Linux Backup for 20+ servers

vinbuckvinbuck Posts: 785Member
Hey y'all...I mostly frequent the Cisco forums so I hope you don't mind me posting in here but I need a little Linux advice.

We have multiple Fedora 13 and 14 boxes out in the field doing mostly network functions like DHCP, Network Monitoring, etc. I am backing all of the day-to-day data I care about to a central FTP server, but i'm trying to figure out a low bandwidth solution for disaster recovery. Imaging isn't really an option because we don't have the time to set it up locally or the bandwidth to centralize it across the WAN.

I was thinking about a barebones set of config files that cover ip addressing, hostname, etc so that if I have to build a replacement box, I have a head start and I'm not doing it from scratch.

Is there an open source backup package out there that does something like this?
Cisco was my first networking love, but my "other" router is a Mikrotik...

Comments

  • Forsaken_GAForsaken_GA Posts: 4,024Member
    i said it before in your other thread, and I'll say it again -

    rsync is your friend
  • vinbuckvinbuck Posts: 785Member
    i said it before in your other thread, and I'll say it again -

    rsync is your friend

    :) I actually have been playing with rsync (and it's pretty slick) but wanted to see what else was out there. I was hoping there might be some open source software that is geared specifically towards linux backup/disaster recovery. Maybe a GUI front end for rsync?
    Cisco was my first networking love, but my "other" router is a Mikrotik...
  • Forsaken_GAForsaken_GA Posts: 4,024Member
    looking for GUI frontends for linux administration is going to leave you somewhat disappointed ;) Freshen up those bash skills and get comfortable with a commandline.

    Seriously, I use a 5 line script to backup my linux servers and run it as a cron. I have all files that were changed since the last backup saved to a dated directory, and I keep the last seven days of changes. So the big backup is the 'live' one, and if it's weds, and a config file changed on monday, and I need to see what was there originally, I can. Getting a server back up and running is simply a matter of pxebooting the remote box to a recovery image, prepping the disk, and rsyncing the file structure back over to it, and then running either grub or lilo to get the boot sector righteous and then bringing the box back up.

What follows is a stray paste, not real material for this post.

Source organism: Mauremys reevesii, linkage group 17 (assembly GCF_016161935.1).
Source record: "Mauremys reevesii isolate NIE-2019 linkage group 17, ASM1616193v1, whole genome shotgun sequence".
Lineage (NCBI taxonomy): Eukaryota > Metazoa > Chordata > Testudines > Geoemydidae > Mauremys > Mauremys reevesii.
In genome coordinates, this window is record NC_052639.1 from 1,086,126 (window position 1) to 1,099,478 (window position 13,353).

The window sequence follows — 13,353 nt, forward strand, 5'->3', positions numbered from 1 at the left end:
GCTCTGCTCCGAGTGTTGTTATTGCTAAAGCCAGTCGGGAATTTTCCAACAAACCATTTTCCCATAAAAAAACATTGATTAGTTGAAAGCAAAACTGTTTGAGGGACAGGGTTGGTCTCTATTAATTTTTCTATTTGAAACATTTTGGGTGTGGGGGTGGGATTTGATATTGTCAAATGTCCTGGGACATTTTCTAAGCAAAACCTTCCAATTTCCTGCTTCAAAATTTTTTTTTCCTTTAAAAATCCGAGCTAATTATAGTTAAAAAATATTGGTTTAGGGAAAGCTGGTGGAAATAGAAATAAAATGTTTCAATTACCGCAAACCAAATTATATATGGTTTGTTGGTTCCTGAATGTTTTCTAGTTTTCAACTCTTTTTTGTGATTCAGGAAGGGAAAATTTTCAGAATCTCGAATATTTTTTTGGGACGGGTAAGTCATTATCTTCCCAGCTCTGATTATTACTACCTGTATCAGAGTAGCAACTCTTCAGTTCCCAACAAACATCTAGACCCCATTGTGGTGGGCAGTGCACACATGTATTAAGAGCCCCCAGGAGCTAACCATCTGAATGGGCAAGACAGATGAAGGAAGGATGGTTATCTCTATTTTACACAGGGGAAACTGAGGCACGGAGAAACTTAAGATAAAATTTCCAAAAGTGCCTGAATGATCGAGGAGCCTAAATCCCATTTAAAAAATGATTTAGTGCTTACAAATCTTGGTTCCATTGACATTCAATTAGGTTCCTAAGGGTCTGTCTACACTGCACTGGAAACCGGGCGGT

During a disaster recovery scenario, I think you should keep it as simple as possible. The LAST thing I want to do when I need to get a mission critical box back up is have to call a vendor's support line for a commerical product, or go google for an issue I'm having with an opensource package.

    Please note - do not rely on this method for database backups. Rsyncing raw mysql database files and then restoring them is a good way to lose data and crash your tables. Database backups are a whole other ball of wax and should have seperate backup solution implemented.
  • NightShade03NightShade03 Posts: 1,383Member ■■■■■■■□□□
    While I agree with the rsync suggestion you might also want to look at Baccula and Amanda, which are fairly good backup solutions for Linux. They don't really have a GUI front end but they use the client/server model for backups to ease administration a little if you are not as comfortable writing your own scripts.
  • brownwrapbrownwrap Posts: 549Member
    While I agree with the rsync suggestion you might also want to look at Baccula and Amanda, which are fairly good backup solutions for Linux. They don't really have a GUI front end but they use the client/server model for backups to ease administration a little if you are not as comfortable writing your own scripts.

    I installed bacula a while back. Never got it fully functional because I didn't have a tape device, bit it does have a gui frontend:


    Bacula, the Open Source, Enterprise ready, Network Backup Tool for Linux, Unix, and Windows
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